Alstonia boonei is a very large, deciduous, tropical-forest tree belonging to the dogbane family, i.e. Apocynaceae. It is native to tropical West Africa, with a range extending into Ethiopia and Tanzania. Its common name in the English timber trade is cheese wood, pattern wood or stool wood (see Ashanti Empire golden stool) while its common name in the French timber trade is emien (derived from the vernacular of the Ivory Coast).
The wood is fine-grained, lending itself to detailed carving; the tree also finds many uses in folk medicine. Like many other members of the Apocynaceae (a family rich in toxic and medicinal species), A. boonei contains alkaloids and yields latex.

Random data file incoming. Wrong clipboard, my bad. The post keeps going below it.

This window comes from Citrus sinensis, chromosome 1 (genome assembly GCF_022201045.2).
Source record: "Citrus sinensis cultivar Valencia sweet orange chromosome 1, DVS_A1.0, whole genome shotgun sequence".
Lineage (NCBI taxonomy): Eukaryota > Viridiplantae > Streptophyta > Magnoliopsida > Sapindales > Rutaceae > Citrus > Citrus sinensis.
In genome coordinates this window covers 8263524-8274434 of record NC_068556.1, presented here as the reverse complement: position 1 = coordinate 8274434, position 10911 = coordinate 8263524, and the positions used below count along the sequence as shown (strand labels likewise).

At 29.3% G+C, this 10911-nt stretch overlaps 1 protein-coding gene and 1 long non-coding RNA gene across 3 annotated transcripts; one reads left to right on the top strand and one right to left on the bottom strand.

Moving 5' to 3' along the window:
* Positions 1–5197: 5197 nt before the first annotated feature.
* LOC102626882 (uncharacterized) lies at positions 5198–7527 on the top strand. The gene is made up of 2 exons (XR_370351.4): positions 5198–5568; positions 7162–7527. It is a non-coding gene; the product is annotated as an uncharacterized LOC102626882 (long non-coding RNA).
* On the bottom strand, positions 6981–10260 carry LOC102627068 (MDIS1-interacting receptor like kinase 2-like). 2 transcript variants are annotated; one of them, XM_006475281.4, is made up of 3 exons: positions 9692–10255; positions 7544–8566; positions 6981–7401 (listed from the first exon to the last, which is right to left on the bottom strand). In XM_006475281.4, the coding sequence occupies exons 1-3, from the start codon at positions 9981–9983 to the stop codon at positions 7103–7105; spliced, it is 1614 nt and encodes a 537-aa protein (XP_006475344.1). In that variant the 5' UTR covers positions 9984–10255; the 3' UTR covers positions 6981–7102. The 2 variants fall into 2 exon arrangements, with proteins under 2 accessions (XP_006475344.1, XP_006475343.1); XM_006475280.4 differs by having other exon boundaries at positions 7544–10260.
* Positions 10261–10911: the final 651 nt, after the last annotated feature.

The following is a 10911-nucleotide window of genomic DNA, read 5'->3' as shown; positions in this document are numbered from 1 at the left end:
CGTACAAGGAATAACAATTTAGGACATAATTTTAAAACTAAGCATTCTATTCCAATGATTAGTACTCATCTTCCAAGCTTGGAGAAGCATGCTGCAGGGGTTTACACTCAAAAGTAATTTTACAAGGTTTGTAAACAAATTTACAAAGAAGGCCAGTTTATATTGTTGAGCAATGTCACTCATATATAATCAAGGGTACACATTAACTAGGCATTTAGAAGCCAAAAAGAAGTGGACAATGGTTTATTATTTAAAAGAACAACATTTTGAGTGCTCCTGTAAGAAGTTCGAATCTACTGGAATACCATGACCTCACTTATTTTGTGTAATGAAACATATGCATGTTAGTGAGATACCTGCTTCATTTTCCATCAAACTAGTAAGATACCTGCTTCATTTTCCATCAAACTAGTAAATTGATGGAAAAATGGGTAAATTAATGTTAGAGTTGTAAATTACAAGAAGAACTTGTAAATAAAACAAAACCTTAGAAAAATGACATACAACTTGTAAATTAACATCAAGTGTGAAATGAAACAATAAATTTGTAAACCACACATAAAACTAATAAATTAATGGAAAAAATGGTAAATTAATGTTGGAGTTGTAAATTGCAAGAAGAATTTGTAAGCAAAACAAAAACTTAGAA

Alstonia boonei is a tall forest tree, which can reach 45 metres (148 ft) in height and 3 m (9.8 ft) in girth, the bole being cylindrical and up to 27 m (89 ft) in height with high, narrow, deep-fluted buttresses. The leaves are borne in whorls at the nodes, the leaf shape is oblanceolate, with the apex rounded to acuminate and the lateral veins (see Leaf#Venation) prominent and almost at right angles to the midrib. The flowers are yellowish-white and borne in lax terminal cymes. The fruits are pendulous, paired, slender follicles up to 16 centimetres (6.3 in) long, containing seeds bearing a tuft of silky, brown floss at either end to allow dispersal by the wind. The latex is white and abundant.
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